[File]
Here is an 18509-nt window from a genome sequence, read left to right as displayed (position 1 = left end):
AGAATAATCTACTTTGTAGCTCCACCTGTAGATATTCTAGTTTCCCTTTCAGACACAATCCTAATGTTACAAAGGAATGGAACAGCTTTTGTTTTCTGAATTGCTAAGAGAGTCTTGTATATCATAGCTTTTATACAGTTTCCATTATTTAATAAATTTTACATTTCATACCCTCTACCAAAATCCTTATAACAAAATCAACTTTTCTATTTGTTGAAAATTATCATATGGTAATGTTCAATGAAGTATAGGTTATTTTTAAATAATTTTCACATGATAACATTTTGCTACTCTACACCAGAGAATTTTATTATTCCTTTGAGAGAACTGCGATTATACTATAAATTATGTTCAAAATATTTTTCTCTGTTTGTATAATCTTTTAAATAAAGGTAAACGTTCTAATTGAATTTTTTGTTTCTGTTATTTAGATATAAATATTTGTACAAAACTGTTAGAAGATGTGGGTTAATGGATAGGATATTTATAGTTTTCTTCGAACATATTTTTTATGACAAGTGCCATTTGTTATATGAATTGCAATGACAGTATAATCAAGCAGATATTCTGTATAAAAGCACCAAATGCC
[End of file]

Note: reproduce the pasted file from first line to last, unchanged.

Here is an 18509-nt window from a genome sequence, read left to right as displayed (position 1 = left end):
AGAATAATCTACTTTGTAGCTCCACCTGTAGATATTCTAGTTTCCCTTTCAGACACAATCCTAATGTTACAAAGGAATGGAACAGCTTTTGTTTTCTGAATTGCTAAGAGAGTCTTGTATATCATAGCTTTTATACAGTTTCCATTATTTAATAAATTTTACATTTCATACCCTCTACCAAAATCCTTATAACAAAATCAACTTTTCTATTTGTTGAAAATTATCATATGGTAATGTTCAATGAAGTATAGGTTATTTTTAAATAATTTTCACATGATAACATTTTGCTACTCTACACCAGAGAATTTTATTATTCCTTTGAGAGAACTGCGATTATACTATAAATTATGTTCAAAATATTTTTCTCTGTTTGTATAATCTTTTAAATAAAGGTAAACGTTCTAATTGAATTTTTTGTTTCTGTTATTTAGATATAAATATTTGTACAAAACTGTTAGAAGATGTGGGTTAATGGATAGGATATTTATAGTTTTCTTCGAACATATTTTTTATGACAAGTGCCATTTGTTATATGAATTGCAATGACAGTATAATCAAGCAGATATTCTGTATAAAAGCACCAAATGCC